And, for those who take it upon themselves to do the job, it can’t be easy managing patients, or clients, or whatever they call the people who pay their bills.

It’s bad enough here in America; It is obviously much harder in Britain, where dentists were just told to . . . . go on vacation. By the government. Why? They had filled their work quotas. Even while millions — yes, millions — of English people can’t get in to see any dentist!

Dentistry is socialized in Britain. The government hires the dentists. Tax money — not patients directly — pay for the dental work.

So no wonder there aren’t enough dentists in Britain, and why British teeth, in general, are getting worse, even though the service is “free of charge.”

Just try to provide a free service using tax funds — you still can’t void the laws of scarcity and value by edict. If you want something, you still have to pay for it. You still have to invest. Scarce resources must go from some use and be put to another.

The trouble, as economists starting with the Austrian Ludwig von Mises have shown, is that when you try to run things by bureaucracy, forfeiting private means of production and capitalist investment and competitive markets, you give up some amazingly effective tools to organize scarce resources. And you are left with guesswork. And politics.

And, under socialized medicine, bad teeth.

Leave It to the Swedes
Sweden is often looked upon by the American left as socialism done right. I have not been there, nor have I devoted extensive study to the Swedes’ peculiar (and waning) love for high taxes and big government. But what I read in the papers leads me to regard Sweden as reducing socialism to absurdity.

Take a basic problem of medicine: dignity, or lack thereof. Going to the hospital requires a certain . . . humility, I guess. You get dressed up in flimsy gowns, and if your situation renders you immobile, you no longer remain in charge of what you might normally think of as your bathroom functions.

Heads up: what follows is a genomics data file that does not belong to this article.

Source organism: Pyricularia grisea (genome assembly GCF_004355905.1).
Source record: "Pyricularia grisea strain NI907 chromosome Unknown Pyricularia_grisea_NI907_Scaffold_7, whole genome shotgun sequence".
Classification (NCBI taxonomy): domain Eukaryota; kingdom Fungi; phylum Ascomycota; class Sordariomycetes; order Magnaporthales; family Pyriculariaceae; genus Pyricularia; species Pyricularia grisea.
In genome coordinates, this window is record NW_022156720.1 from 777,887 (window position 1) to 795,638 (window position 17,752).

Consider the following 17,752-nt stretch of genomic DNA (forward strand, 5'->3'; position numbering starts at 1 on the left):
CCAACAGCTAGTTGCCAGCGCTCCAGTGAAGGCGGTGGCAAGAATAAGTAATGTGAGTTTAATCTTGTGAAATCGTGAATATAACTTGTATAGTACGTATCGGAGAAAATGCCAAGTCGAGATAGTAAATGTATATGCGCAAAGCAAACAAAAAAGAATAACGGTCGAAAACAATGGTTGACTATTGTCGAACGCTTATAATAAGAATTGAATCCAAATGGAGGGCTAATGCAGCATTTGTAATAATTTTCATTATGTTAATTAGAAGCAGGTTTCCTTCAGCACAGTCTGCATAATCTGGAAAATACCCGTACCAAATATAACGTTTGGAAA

Dignity is not always easy to maintain.

Now, if I were in the hospital biz, I’d be trying to figure out ways of maintaining and catering to customer — I mean, patient — dignity.

But then, if I were in the hospital biz, it would be as an entrepreneur, not as the head of a government bureau.

Sweden, on the other hand, has what Hillary and Obama other Democrats say they want here: nationalized care.

Now, so does neighboring Norway, and their system is so far in the red, and so chaotic that we should be hearing about it in the news, nightly. But we don’t.

Still, the costs associated with socialized care do leak into the American consciousness. The latest? Sweden’s decision to buy unisex boxer shorts for patients. In just a few weeks Swedish patients will no longer get to wear underwear designed for their precise anatomy. It saves money, you see.

Even socialists must ration. So in Sweden they ration underwear! That, friends, is reducing socialism to absurdity.

More of the Current Disease?
Astoundingly, state-run medicine gains political ground. Against all logic. Against all evidence. How? Because politicians and bureaucrats have repeatedly crippled the system, and then successfully blamed the injuries on “the ‘free’ market” part of the system.

The only way to stop its onslaught is to prescribe two bitter pills and repeat daily:

  1. Government has caused most of our current mess.
  2. More government is no cure for too much government.

Only if those of us who understand how the world works keep explaining it to our friends and neighbors and relatives do we have any chance. The government schools don’t teach much of anything about this.

It’s up to us. Or we will lose the vibrancy of the current system, and any chance of making medicine better — and cheaper — in the future.

Please, America, don’t infect the health care system with yet more of its current disease: Too much government.